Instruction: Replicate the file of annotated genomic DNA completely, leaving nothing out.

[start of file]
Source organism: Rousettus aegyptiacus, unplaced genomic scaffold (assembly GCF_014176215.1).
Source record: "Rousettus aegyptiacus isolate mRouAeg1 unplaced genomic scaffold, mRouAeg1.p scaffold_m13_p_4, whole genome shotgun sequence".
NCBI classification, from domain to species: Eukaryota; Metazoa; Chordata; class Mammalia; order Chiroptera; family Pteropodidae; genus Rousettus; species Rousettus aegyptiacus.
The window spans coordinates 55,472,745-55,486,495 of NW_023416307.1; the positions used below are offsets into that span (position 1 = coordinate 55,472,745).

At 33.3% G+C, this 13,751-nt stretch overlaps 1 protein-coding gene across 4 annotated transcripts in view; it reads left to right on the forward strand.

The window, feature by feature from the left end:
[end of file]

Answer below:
Source organism: Rousettus aegyptiacus, unplaced genomic scaffold (assembly GCF_014176215.1).
Source record: "Rousettus aegyptiacus isolate mRouAeg1 unplaced genomic scaffold, mRouAeg1.p scaffold_m13_p_4, whole genome shotgun sequence".
NCBI classification, from domain to species: Eukaryota; Metazoa; Chordata; class Mammalia; order Chiroptera; family Pteropodidae; genus Rousettus; species Rousettus aegyptiacus.
The window spans coordinates 55,472,745-55,486,495 of NW_023416307.1; the positions used below are offsets into that span (position 1 = coordinate 55,472,745).

At 33.3% G+C, this 13,751-nt stretch overlaps 1 protein-coding gene across 4 annotated transcripts in view; it reads left to right on the forward strand.

The window, feature by feature from the left end: